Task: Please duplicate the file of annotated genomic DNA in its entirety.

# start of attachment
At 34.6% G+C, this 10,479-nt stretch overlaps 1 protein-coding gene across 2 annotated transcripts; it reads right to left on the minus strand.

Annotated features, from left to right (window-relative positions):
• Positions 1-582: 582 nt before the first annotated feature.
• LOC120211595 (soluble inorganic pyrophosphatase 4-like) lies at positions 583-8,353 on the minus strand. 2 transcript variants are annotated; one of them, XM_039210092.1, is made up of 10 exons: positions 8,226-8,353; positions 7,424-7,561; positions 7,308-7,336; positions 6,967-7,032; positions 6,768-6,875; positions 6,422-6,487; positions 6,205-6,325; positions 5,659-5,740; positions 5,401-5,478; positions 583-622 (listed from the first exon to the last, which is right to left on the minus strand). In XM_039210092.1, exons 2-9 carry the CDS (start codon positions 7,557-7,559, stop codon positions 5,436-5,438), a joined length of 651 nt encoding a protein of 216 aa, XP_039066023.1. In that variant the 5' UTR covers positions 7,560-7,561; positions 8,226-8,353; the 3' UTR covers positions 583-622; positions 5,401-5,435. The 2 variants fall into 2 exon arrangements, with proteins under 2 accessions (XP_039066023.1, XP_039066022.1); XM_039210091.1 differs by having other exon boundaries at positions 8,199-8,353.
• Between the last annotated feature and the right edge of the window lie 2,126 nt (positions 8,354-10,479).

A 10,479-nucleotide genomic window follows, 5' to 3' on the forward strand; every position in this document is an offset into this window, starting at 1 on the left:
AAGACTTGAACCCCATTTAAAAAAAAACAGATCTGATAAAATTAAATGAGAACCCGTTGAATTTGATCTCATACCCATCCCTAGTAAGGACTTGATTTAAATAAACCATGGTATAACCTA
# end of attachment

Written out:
At 34.6% G+C, this 10,479-nt stretch overlaps 1 protein-coding gene across 2 annotated transcripts; it reads right to left on the minus strand.

Annotated features, from left to right (window-relative positions):
• Positions 1-582: 582 nt before the first annotated feature.
• LOC120211595 (soluble inorganic pyrophosphatase 4-like) lies at positions 583-8,353 on the minus strand. 2 transcript variants are annotated; one of them, XM_039210092.1, is made up of 10 exons: positions 8,226-8,353; positions 7,424-7,561; positions 7,308-7,336; positions 6,967-7,032; positions 6,768-6,875; positions 6,422-6,487; positions 6,205-6,325; positions 5,659-5,740; positions 5,401-5,478; positions 583-622 (listed from the first exon to the last, which is right to left on the minus strand). In XM_039210092.1, exons 2-9 carry the CDS (start codon positions 7,557-7,559, stop codon positions 5,436-5,438), a joined length of 651 nt encoding a protein of 216 aa, XP_039066023.1. In that variant the 5' UTR covers positions 7,560-7,561; positions 8,226-8,353; the 3' UTR covers positions 583-622; positions 5,401-5,435. The 2 variants fall into 2 exon arrangements, with proteins under 2 accessions (XP_039066023.1, XP_039066022.1); XM_039210091.1 differs by having other exon boundaries at positions 8,199-8,353.
• Between the last annotated feature and the right edge of the window lie 2,126 nt (positions 8,354-10,479).

A 10,479-nucleotide genomic window follows, 5' to 3' on the forward strand; every position in this document is an offset into this window, starting at 1 on the left:
AAGACTTGAACCCCATTTAAAAAAAAACAGATCTGATAAAATTAAATGAGAACCCGTTGAATTTGATCTCATACCCATCCCTAGTAAGGACTTGATTTAAATAAACCATGGTATAACCTA